|Title||Faceting and wetting transitions of anisotropic interfaces and grain boundaries|
|Publication Type||Journal Article|
|Year of Publication||1999|
|Authors||Blendell, JE, Carter, WCraig, Handwerker, CA|
|Journal||Journal of the American Ceramic Society|
|Pagination||1889 - 1900|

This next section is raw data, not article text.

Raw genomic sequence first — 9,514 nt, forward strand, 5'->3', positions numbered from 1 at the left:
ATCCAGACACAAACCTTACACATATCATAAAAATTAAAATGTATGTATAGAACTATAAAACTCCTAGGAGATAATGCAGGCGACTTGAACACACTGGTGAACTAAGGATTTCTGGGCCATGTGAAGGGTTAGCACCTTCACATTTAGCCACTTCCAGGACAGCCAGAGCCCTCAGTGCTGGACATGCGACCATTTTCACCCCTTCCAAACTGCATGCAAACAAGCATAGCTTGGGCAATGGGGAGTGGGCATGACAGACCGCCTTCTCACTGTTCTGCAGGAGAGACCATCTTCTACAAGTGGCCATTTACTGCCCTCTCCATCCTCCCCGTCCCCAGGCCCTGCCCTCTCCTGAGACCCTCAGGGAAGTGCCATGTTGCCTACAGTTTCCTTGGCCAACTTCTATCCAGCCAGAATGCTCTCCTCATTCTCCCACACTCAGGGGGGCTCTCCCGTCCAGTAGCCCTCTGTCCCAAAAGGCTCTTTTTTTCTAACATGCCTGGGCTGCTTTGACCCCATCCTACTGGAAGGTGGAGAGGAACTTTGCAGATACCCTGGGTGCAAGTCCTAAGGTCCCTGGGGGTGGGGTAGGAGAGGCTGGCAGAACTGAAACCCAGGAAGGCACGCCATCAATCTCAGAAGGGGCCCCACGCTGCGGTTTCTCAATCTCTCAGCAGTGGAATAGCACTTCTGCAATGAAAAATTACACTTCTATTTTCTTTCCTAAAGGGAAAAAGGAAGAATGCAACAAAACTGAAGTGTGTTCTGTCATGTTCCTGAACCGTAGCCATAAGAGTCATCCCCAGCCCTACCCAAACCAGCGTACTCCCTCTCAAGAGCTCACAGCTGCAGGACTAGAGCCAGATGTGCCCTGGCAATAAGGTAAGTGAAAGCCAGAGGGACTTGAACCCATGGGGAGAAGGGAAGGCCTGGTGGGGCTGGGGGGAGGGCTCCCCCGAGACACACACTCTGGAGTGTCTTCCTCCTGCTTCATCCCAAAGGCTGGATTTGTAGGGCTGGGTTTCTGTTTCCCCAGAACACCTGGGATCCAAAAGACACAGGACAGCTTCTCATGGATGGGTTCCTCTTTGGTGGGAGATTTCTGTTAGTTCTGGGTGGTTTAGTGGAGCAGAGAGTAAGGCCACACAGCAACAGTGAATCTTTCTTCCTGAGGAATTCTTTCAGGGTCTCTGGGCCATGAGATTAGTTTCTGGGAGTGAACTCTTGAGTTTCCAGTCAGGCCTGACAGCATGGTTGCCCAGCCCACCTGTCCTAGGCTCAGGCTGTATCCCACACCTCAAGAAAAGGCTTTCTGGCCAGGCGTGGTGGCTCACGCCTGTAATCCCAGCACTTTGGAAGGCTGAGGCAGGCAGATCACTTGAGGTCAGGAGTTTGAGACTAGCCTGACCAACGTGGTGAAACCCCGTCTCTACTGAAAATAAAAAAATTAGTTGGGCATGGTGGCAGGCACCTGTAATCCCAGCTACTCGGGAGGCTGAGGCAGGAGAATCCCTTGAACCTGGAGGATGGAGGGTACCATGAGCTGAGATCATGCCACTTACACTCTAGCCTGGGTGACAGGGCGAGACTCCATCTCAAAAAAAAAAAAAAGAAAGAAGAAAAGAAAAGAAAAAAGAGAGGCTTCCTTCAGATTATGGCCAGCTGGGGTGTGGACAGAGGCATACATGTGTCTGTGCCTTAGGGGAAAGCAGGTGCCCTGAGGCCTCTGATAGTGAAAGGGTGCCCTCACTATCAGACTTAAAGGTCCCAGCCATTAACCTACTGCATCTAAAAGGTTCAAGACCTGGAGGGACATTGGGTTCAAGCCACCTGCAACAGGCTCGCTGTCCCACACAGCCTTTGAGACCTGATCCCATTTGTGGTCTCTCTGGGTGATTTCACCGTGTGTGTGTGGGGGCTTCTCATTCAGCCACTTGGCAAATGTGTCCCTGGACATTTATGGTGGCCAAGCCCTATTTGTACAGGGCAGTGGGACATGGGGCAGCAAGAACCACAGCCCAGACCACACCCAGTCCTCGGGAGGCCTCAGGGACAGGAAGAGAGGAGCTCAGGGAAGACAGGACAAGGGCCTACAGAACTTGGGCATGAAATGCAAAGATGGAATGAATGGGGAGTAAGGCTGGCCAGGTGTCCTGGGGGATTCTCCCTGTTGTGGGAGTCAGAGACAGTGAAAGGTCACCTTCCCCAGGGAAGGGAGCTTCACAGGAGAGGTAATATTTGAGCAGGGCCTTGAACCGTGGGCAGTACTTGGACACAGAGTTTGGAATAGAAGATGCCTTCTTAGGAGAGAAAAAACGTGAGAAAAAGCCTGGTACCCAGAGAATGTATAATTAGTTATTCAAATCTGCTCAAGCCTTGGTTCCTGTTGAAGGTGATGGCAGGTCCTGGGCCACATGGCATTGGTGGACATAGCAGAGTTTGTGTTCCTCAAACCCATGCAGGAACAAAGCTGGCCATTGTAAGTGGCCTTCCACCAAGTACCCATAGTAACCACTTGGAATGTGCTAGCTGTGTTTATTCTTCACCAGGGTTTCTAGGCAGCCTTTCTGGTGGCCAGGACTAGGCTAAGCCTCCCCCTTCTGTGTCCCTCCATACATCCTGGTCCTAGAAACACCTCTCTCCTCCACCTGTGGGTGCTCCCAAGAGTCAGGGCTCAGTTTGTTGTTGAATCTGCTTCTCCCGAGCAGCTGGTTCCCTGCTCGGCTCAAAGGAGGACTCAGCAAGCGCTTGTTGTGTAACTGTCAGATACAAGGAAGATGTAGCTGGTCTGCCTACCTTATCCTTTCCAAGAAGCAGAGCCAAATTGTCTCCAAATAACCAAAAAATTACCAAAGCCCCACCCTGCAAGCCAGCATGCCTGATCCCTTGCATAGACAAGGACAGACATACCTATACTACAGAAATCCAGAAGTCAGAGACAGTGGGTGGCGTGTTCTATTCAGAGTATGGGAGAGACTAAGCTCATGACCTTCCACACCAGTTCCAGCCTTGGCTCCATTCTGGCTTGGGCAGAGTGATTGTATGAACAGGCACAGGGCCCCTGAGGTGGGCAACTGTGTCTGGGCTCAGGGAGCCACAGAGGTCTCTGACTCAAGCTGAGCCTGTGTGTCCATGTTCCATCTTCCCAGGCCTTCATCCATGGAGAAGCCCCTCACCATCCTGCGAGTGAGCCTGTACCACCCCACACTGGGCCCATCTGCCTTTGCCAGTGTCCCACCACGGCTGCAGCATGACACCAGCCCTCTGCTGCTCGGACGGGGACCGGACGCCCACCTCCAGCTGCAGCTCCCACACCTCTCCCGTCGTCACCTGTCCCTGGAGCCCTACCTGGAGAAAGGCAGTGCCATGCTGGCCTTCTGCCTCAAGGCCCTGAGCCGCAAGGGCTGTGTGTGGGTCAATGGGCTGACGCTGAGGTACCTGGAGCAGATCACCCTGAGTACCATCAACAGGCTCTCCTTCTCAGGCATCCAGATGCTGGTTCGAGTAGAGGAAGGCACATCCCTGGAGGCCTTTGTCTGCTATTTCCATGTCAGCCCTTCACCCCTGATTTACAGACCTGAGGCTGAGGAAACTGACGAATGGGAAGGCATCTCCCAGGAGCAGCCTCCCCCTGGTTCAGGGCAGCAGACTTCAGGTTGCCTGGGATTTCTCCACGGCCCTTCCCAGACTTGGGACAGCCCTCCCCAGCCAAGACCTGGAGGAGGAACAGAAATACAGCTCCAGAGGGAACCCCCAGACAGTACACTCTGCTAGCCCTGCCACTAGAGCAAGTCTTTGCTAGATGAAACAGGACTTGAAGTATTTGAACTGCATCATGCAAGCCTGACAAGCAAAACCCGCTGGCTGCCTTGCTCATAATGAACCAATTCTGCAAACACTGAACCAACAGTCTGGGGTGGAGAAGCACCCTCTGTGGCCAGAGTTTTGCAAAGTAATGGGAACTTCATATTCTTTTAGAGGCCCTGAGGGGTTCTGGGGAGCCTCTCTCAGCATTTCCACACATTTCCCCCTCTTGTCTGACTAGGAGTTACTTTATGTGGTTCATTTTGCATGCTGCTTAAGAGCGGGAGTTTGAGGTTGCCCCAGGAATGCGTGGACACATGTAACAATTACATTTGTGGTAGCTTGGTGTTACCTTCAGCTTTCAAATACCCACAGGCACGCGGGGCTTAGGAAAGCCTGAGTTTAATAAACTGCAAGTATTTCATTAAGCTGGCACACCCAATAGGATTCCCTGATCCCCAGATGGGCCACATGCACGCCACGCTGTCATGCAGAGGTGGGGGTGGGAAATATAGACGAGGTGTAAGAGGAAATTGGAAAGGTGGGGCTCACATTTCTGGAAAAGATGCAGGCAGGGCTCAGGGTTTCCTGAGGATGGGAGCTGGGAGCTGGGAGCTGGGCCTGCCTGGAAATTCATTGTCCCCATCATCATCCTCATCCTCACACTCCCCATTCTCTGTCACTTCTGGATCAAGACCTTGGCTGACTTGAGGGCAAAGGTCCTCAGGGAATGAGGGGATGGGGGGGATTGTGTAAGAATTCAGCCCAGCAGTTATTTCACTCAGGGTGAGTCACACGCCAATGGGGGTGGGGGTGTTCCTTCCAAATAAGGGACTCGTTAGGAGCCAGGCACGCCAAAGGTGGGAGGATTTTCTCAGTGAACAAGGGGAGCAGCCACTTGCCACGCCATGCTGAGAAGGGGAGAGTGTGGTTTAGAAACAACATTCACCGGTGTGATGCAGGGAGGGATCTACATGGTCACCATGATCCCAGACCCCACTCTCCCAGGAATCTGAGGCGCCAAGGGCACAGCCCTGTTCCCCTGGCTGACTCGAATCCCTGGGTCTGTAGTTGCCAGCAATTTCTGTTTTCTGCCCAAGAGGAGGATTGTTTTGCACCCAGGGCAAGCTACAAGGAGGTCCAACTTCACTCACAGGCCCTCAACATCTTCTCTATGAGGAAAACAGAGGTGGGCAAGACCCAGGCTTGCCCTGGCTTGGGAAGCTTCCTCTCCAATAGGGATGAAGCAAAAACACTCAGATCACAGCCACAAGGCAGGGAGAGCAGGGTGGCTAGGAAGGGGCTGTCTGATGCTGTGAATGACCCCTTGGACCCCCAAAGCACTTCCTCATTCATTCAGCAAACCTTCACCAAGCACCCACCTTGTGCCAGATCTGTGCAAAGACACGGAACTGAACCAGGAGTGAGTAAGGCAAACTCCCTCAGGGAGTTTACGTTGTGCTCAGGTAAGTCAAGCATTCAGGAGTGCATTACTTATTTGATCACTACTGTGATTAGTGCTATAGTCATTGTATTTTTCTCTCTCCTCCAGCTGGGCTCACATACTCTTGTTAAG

A three-dimensional construction is presented that illustrates conditions under which anisotropic interfaces will be fully wetted, partially wetted, or not wetted by a second phase. Recent experimental observations on the equilibrated morphologies of solid or fluid "wetting" phases along anisotropic interfaces and grain boundaries reveal features that are predicted-and, in some cases, required-by the construction. Theory distinguishes between cases where surfaces are smoothly curved and where there are facets, edges, and corners. In the latter case, the conventional comparison of the surface energy of the original surface with the sum of the surface energy of the two surfaces of the wetting layer leads to erroneous predictions. The correct predictions are obtained by comparing the Wulff shape of the original surface with a carefully defined "sum" of Wulff shapes of the surfaces of the wetting layer, Where orientations that are wetted join with those that are not, an abrupt change of orientation usually is present. Faceting on two hierarchical levels can occur. Microscopic morphology changes along macroscopically curved surfaces follow well-defined rules that are predicted by the theory, The analogy between the thermodynamics of surface faceting and phase transformations allows the well-known concepts of phase equilibria to be used to understand the predicted structures.